In a further embodiment in which there is no reversionary mode of use of the display, the two polariser display may be replaced by a single polariser display as shown in FIG. 24. In this case, the display includes an input polariser and waveplate 83. The liquid crystal layer has suitable twist and birefringence such that the output polarisation can be adjusted between a black and white state. The hologram 32 does not substantially degrade the polarisation of the incident light falling on it so that useful display contrast may be obtained.
For higher display contrast, crossed polarisation modes of operation may be used as described hereinbefore.
FIG. 25 illustrates three different types of hologram for use in any of the embodiments. The holographic reflector 32 a comprises three layers which are continuous or unpixellated. Each layer reflects light within a spectral band centred on a respective primary colour of the respective colour filter of the SLM 10 and transmits light outside that band. Thus, the blue layer B reflects blue light back through the blue pixels of the SLM 10 and transmits green and red light. The green layer G reflects green light back through the green pixels and transmits red light, which is reflected by the red layer R back through the red pixels of the SLM 10. Such an arrangement does not require any precise registration between the holographic reflector 32 a and the SLM 10.
The holographic reflector 32 b is pixellated to correspond with the pixellation of the SLM 10. The hologram is in the form of a single layer with red R, green G and Blue B reflecting regions aligned with the red, green and blue pixels, respectively, of the SLM 10 which may or may not have associated absorbing colour filters. The holographic reflector 32 b must therefore be manufactured to a sufficient tolerance to match the pixellation of the SLM 10 and must be registered with the SLM 10 during assembly of the display. Such an arrangement removes the need to include additional colour filters for a projection-only device. Because the hologram is a colour discriminatory device, it performs the function of colour filters which may be eliminated, improving projector brightness. The hologram may be in the form in one or more layers.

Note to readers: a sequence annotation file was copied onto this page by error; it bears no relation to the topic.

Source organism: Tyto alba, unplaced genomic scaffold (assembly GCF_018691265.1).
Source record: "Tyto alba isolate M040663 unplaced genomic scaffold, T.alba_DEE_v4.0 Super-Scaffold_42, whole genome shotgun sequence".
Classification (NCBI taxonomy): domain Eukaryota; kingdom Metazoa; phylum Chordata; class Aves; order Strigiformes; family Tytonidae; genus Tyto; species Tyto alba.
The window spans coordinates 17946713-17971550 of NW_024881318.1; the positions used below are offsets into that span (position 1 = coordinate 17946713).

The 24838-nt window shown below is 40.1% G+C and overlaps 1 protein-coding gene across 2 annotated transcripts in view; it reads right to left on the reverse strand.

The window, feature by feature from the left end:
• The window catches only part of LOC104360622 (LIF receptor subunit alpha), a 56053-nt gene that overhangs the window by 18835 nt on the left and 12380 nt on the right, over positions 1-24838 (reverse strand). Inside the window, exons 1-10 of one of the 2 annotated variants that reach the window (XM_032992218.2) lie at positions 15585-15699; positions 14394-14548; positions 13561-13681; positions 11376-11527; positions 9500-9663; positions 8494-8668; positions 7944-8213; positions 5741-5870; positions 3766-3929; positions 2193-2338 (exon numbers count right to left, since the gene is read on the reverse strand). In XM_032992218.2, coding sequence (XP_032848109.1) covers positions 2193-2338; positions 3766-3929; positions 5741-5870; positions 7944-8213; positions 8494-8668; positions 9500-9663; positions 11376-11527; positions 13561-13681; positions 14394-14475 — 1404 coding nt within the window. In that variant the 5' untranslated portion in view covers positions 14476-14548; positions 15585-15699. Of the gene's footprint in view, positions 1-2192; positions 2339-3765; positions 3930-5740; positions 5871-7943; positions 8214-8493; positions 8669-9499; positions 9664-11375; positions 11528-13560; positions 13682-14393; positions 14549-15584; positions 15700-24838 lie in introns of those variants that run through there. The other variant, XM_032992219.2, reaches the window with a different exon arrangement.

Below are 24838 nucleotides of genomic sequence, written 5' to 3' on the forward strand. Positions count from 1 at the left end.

The holographic reflector 32 c comprises a pixellated three layer arrangement with partially overlapping colour mirrors. Thus, manufacturing and registration tolerances can be relaxed compared with the arrangement using the holographic reflector 32 b.
FIG. 26 illustrates the use of a multicolour illuminator having an array of red, green and blue light emitting diodes (LEDs) shown diagrammatically at 59. Examples of the lateral positions of the red, green and blue LEDs are shown at 59 a and 59 b. The hologram additionally performs the function of a colour combiner by matching the directions of the reflected beams of the three colours into the projection section 60 of the display.